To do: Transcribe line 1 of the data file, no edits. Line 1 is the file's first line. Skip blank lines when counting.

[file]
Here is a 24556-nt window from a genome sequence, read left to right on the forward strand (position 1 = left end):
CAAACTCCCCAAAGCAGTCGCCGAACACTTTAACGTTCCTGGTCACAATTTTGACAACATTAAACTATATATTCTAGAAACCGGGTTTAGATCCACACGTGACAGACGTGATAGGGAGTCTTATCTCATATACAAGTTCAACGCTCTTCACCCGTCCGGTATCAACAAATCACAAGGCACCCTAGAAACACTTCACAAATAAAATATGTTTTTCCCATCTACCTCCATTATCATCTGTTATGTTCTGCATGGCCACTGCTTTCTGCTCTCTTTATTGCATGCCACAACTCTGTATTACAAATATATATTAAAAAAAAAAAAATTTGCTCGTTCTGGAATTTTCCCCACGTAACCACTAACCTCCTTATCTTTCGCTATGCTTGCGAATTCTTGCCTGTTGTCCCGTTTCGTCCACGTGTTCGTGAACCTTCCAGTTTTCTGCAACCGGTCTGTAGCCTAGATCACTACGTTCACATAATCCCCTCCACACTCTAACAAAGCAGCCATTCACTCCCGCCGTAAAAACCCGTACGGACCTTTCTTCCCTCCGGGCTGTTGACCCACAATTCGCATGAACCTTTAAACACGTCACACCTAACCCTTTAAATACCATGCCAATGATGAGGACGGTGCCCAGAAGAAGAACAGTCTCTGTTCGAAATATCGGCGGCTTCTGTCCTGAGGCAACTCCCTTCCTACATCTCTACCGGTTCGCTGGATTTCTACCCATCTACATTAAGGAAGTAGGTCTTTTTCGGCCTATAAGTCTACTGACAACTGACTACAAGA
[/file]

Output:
Here is a 24556-nt window from a genome sequence, read left to right on the forward strand (position 1 = left end):